22 October 2008

'We do not believe in the separation of faith from our politics'

Archbishop Charles J. Chaput OFM Cap of Denver is media-savvy. The archdiocese has an excellent website.

You can listen to the archbishop’s homilies and also to some other recordings, including TV interviews, or read his columns in the Denver Catholic Register.

Last Sunday, when the gospel was ‘Render unto Caesar what belongs to Caesar and to God what Belongs to God’, Archbishop Chaput came out with a number of striking expressions, sound bites with substance. For example, while making it clear that the Church is in favour of the separation of Church and State, he said even more clearly, ‘We do not believe in the separation of faith from our politics’.

He also asked if wives would be happy if ‘A married man can’t act like he’s a married man in public’.

The Lord was being providentially kind to the archbishop who pointed out that last Sunday’s readings weren’t chosen because the US elections are coming up but are part of the three-year Sunday cycle. Archbishop Chaput, whose parents were French-speaking Canadians and who is one-quarter North American Indian, has a best-seller at the moment, Render Unto Caesar: Serving the Nation by Living our Catholic Beliefs in Political Life.

In my most recent post I gave a link to the talk the Archbishop gave last Friday ‘as a citizen’ on the issue of abortion in the elections. (Americans will be voting for the whole House of Representatives and for one-third of the Senate as well as for President and Vice President). In his homily he mentioned that he had received many emails, from all over the world, some critical. One emailer expressed ‘embarrassment’ at what he had said.

It was in this context that Archbishop Chaput said that while he believes, as do the vast majority of Americans, in the separation of Church and State’, ‘We do not believe in the separation of faith from our politics’. He wasn’t giving his personal opinion here but teaching clearly.
He then went on to draw the comparison between a married man and a voter. Would any wife want her husband to act as a married man only at home? When we go into the polling booth we are to act out of faith. He challenged Catholics in any party to bring their faith to bear on their party’s policies. And he pointed out that no matter what is legislated, eg, the requirement to wear crash-helmets on motorcycles, or no smoking areas, some group is ‘imposing’ its views on others.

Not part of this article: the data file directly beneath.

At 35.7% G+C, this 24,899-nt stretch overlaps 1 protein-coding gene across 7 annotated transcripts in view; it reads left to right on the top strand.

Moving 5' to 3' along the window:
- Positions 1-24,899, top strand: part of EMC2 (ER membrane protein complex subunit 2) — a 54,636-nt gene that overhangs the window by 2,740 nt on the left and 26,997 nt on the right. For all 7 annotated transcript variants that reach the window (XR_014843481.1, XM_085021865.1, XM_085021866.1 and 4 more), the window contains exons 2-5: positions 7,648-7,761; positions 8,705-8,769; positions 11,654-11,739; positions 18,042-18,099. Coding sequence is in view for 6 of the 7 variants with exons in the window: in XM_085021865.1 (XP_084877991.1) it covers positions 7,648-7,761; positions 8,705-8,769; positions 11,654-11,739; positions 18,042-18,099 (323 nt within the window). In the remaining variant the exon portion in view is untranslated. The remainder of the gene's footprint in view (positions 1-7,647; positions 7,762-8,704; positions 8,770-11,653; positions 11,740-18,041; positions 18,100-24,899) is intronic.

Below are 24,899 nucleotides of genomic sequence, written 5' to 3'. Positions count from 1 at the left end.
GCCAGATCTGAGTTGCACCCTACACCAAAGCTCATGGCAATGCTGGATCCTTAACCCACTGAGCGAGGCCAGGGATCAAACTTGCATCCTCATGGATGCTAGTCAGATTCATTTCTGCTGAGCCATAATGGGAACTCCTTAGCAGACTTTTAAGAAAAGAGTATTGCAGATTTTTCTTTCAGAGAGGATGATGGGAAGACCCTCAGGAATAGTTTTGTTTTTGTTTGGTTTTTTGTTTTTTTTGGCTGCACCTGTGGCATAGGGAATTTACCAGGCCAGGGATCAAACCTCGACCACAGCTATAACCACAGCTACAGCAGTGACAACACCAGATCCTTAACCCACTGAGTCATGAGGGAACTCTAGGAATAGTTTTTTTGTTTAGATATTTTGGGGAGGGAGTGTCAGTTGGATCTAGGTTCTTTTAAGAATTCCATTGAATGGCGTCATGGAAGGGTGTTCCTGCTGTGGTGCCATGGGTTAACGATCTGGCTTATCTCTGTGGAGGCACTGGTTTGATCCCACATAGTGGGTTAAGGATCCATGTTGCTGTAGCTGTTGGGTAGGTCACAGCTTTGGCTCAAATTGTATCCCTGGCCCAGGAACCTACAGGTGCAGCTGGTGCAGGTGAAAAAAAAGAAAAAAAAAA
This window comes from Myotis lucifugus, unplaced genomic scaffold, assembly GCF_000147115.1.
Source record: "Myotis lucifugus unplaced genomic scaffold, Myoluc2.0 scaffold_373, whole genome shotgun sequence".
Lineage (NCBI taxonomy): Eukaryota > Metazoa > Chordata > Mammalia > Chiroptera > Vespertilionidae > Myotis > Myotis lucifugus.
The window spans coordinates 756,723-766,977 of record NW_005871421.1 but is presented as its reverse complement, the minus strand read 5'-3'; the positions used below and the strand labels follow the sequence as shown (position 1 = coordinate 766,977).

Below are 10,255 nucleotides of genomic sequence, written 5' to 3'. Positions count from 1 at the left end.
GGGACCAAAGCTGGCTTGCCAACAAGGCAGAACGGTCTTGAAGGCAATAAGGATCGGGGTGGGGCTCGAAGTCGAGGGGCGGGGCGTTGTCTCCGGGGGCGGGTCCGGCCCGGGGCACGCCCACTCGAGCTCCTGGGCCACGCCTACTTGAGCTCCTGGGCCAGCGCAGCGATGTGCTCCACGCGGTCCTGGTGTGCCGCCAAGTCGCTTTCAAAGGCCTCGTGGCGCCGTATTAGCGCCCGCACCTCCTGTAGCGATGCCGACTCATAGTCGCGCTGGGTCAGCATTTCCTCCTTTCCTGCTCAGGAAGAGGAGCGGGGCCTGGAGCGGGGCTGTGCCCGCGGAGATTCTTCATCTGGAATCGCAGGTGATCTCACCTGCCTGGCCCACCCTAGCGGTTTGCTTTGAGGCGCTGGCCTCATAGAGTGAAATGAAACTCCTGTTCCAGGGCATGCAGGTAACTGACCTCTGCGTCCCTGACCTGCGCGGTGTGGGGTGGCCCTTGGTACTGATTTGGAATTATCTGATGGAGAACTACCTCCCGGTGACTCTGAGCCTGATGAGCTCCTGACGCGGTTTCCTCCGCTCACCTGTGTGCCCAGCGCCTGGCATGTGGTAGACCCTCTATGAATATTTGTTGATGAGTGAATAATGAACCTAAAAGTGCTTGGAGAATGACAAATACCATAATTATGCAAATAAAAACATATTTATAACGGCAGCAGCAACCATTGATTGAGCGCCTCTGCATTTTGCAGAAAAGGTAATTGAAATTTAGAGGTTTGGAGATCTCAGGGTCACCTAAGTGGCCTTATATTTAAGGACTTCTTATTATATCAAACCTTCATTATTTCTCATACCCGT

More and more American bishops are speaking plainly about the gravity of the abortion issue in the context of the elections, even ‘sailing close to the wind’ in terms of the separation of Church and State, that some see a division among the American bishops, which may be no harm. I find it rather ironic that while Pope Pius XII is being condemned for allegedly not saying anything about the slaughter of Jews under Hitler, John Paul II and many bishops are being condemned for speaking out on behalf of the unborn.

Up to the 1950s most men in the Western world wore hats. Many houses had hat-racks in the hallway. Perhaps the US Senate and House had hat-racks outside their chambers where Democrats and Republicans, Protestants, Jews and Catholics left their hats. It seems to me that if there were such a thing as a ‘conscience-rack’ outside those exalted chambers only ‘Catholic’ legislators would feel the need to use it.

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